This book, the second of two volumes, describes heterostructures and optoelectronic devices made from GaN and ZnO nanowires. Over the last decade, the number of publications on GaN and ZnO nanowires has grown exponentially, in particular for their potential optical applications in LEDs, lasers, UV detectors or solar cells. So far, such applications are still in their infancy, which we analyze as being mostly due to a lack of understanding and control of the growth of nanowires and related heterostructures. Furthermore, dealing with two different but related semiconductors such as ZnO and GaN, but also with different chemical and physical synthesis methods, will bring valuable comparisons in order to gain a general approach for the growth of wide band gap nanowires applied to optical devices.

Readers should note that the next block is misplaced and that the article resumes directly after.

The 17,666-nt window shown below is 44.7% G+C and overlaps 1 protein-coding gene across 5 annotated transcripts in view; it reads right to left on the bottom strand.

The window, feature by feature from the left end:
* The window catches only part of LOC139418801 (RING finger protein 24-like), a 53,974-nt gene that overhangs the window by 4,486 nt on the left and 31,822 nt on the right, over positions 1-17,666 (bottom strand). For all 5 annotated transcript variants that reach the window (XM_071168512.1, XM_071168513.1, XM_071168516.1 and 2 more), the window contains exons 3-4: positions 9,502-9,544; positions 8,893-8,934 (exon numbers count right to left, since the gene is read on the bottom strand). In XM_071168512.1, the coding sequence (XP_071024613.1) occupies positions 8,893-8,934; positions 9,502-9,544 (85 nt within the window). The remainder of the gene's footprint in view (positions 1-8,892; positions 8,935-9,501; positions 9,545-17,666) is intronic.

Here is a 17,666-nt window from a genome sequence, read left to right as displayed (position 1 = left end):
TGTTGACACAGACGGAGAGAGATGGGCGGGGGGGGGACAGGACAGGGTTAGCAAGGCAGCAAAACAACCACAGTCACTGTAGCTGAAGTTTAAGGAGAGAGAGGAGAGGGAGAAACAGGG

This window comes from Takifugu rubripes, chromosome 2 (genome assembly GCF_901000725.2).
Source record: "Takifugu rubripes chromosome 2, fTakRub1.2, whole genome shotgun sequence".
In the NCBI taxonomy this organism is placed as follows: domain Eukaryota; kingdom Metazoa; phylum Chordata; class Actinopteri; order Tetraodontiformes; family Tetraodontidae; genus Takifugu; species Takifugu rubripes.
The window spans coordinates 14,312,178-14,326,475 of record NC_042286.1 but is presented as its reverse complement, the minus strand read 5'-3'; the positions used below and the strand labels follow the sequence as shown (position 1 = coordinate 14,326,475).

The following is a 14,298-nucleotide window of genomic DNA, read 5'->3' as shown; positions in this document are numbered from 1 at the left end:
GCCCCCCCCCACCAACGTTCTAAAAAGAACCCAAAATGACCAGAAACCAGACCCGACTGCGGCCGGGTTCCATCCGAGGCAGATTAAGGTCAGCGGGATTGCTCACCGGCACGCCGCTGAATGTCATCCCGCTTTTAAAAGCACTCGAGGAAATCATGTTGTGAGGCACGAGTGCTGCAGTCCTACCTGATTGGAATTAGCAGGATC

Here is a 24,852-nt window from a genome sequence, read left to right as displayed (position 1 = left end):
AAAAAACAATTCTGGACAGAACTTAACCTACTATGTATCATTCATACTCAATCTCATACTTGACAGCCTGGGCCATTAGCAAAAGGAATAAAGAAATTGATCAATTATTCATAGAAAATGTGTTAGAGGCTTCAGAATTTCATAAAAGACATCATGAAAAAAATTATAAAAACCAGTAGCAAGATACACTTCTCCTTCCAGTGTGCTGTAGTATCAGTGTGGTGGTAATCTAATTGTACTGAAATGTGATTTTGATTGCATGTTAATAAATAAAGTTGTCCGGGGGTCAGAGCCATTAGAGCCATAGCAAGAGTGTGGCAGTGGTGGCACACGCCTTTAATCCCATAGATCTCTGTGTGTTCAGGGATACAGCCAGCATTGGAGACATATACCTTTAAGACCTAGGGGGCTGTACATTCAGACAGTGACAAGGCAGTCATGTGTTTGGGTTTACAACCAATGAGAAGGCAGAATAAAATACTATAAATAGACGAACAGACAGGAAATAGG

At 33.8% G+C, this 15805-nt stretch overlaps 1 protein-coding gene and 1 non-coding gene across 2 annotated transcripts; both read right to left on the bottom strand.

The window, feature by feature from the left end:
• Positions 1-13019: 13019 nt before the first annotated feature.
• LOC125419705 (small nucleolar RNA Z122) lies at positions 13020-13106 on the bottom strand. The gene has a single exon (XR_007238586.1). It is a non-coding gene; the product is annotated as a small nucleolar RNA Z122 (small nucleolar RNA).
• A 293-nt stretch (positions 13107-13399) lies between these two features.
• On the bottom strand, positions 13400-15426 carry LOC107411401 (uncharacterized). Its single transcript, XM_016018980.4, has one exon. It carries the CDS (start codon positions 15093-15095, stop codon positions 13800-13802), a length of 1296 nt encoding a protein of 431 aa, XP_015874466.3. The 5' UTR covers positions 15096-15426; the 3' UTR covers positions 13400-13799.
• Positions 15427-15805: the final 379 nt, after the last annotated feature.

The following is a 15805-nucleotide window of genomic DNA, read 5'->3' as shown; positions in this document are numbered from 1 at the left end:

GaN and ZnO nanowires can by grown using a wide variety of methods from physical vapor deposition to wet chemistry for optical devices. This book starts by presenting the similarities and differences between GaN and ZnO materials, as well as the assets and current limitations of nanowires for their use in optical devices, including feasibility and perspectives. It then focuses on the nucleation and growth mechanisms
of ZnO and GaN nanowires, grown by various chemical and physical methods. Finally, it describes the formation of nanowire heterostructures applied to optical devices.